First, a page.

It's here that things get interesting. There are a large number of narrow galleries and unlit tunnels, some with bends in them or even hairpins. Previosly the road surface was very poor here but it has been improved somewhat.
Very difficult. A nightmare in the wet or dark (or both).
The surface is excellent all the way. The Davos end is fairly straight with some really kitschy little villages. Around Frauenkirchen it turns into sections of great flickable curves, twisties and a couple of hairpins.
Definitely a much better road than the B27 Sisch to St. Moritz road.
It's worth a detour from the north side to ride up to Bergün and back down.
We haven't ridden the Albula for a while, and it seems it's got a bit worse. Morten Schmidt in Denmark has this to say from May 2003.
28 Zenez - Ofen pass - M?stair/Sta. Maria
The road is fairly level and only climbs at each end near Zernez and Müstair.
Morten's comments: One small aditional comment you could make about the Ofen pass (and other Swiss roads, but the Ofen pass in particular), is that this road was NOT made by the same people who paved the Dolomites! The Swiss curves can change radius 3 or 4 times through a turn, making them highly (or at the very least somewhat) unpredictable.
although we must admit we didn't find it any more so than most roads.
The western side is less steep and has a much better surface. It runs through pretty dreary scenery on the whole, but the road has been widened in places and mostly resurfaced (2001) and it is now a blinder! Wide, generally good visibility and only a few short bumpy bits - do slow down big time for the tunnels! They are unlit, wet, with corners and serious potholes. The old, steep bit by the waterfall has been completely remade with a great series of wide hairpins (see panoram photo). It is still steep in places, especially just before the top, where the Umbrail/Sta.Maria pass joins from Switzerland. The top is normally very busy - packed with bikes and a bit touristy.
The eastern side is a completely different kettle of fish. It is much steeper and is pretty bumpy as the ground shifts here a lot, and it can be closed for a few days after a snow storm, even in July. - If so you can normally get down the Umbrail pass and go round. This side has so many hairpins you lose count - I think about 48 in all on this side, 39 on the west side. Enough for you? Got a stick to shake?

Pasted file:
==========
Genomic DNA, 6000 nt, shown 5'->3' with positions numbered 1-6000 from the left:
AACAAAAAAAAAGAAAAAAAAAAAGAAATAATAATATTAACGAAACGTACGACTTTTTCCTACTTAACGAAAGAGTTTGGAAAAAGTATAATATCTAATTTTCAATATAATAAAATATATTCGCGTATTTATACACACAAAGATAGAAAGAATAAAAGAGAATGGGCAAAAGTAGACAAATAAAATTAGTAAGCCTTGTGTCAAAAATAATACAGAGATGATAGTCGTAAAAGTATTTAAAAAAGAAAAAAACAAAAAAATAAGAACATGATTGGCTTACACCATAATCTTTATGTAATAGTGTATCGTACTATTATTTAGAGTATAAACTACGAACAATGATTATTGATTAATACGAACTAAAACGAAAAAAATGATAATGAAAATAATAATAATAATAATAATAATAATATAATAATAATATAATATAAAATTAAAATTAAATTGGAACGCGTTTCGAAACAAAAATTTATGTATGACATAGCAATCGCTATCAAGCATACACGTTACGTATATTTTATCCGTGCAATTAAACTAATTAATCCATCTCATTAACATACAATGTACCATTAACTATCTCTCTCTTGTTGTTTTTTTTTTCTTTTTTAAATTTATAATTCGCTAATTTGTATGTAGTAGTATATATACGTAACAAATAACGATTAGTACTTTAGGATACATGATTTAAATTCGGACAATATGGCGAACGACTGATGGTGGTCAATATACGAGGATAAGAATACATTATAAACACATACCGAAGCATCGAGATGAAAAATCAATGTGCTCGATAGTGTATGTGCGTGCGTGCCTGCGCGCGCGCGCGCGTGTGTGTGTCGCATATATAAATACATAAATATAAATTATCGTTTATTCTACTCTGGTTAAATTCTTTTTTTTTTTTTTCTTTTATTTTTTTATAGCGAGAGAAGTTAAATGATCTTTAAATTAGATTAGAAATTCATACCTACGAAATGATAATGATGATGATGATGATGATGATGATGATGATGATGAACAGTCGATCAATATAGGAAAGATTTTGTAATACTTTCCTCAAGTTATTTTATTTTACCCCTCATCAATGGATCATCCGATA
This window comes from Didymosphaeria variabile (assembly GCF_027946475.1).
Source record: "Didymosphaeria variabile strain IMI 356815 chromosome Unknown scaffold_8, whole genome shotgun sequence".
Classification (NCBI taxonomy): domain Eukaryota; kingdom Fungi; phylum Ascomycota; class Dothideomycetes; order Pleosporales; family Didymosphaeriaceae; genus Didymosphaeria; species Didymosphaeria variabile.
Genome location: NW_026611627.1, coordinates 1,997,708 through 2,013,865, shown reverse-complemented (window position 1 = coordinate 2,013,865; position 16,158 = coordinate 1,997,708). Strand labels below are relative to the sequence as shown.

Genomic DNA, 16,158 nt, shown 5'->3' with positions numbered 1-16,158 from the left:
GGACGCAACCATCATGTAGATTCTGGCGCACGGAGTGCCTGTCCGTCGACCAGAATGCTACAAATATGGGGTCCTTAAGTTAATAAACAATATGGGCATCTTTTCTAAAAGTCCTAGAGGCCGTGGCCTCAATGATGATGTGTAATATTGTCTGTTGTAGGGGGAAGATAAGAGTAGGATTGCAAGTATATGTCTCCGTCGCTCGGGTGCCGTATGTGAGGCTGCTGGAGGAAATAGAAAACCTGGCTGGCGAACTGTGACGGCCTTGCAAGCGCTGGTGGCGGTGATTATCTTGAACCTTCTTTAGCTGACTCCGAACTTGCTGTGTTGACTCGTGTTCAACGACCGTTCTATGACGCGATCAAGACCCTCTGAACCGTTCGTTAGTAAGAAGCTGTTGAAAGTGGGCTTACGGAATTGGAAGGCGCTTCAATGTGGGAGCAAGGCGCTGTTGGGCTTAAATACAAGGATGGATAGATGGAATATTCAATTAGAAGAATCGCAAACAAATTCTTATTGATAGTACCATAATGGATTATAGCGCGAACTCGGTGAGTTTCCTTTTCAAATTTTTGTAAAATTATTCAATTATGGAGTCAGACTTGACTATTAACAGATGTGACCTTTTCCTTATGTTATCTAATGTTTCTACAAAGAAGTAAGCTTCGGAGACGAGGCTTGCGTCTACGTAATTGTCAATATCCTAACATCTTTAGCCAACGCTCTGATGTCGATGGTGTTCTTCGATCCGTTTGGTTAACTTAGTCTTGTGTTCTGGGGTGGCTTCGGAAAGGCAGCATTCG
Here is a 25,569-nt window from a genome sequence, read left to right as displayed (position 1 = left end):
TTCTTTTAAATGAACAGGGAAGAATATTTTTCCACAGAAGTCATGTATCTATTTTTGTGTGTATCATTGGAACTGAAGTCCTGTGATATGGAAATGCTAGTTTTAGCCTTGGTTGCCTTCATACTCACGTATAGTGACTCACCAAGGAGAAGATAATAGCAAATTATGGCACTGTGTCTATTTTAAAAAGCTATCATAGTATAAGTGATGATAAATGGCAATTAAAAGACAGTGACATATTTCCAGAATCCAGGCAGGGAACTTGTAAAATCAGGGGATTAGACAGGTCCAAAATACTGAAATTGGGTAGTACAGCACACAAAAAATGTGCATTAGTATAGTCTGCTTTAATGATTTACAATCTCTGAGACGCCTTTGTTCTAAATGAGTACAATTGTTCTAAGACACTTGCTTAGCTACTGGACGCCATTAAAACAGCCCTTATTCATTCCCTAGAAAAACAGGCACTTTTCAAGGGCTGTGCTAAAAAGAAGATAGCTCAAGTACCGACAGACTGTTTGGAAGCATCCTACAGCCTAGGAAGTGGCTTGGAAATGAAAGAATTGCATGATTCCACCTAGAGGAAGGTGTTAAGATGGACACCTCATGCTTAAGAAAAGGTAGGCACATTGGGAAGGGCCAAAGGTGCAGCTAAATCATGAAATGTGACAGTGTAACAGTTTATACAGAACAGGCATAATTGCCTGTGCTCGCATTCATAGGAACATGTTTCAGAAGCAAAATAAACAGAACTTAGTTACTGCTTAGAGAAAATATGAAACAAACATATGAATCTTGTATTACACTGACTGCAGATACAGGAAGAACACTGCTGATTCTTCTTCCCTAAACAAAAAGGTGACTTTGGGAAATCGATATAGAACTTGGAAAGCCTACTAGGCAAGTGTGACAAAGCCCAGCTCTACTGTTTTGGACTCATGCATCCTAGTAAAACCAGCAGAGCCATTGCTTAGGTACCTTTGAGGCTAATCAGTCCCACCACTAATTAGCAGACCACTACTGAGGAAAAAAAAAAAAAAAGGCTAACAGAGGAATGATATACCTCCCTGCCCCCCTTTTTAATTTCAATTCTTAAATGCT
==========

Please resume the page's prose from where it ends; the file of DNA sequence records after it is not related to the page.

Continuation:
Unfortunately, if you're coming up this side, the hairpins are nearly all blind and extremely steep. Coupled with the awful surface I think it's a nightmare. If you do this and can honestly say you enjoyed it then I take my hat off to you. I'd recommend going down the east side rather than up.
Anyway, if you're doing this on a weekend be prepared to be overtaken. However fast you think you are, the locals'll piss on you.
After this the road gets an average tarmac surface again and climbs the last bit to join the Stilfserjoch just before the top.
On the whole, moderately difficult, but with some great high-ALpine scenery.
A dusty road with lots of heavy lories. Dull, boring but at least it's a way out of Livigno. Which is nice.
The tunnel into Switzerland is single track, and controlled by traffic-lights and is a toll road, cost €5.16 / GBP 3.12 in 2001.
ss301 Bernina pass - Forcola di Livigno - Livigno - Passo di Foscagno - Bormio
A duty free zone. You'll need your passport to get in from both Switzerland and often Italy as well. Get cheap fags and petrol here.
The Forcola di Livigno webcam is here
Dreary and treeless the valley has little to offer in the summer.There's too much traffic on either of the passes to make it enjoyable until you get to Bormio...
The Forcola di Livigno was closed in 2001, and the only other serious way in/out of the Livigno valley is via the single-track, traffic-light controlled Lago di Gallo tunnel to the north....
This is the starting point for the Stilfserjoch (Passo del Stelvio).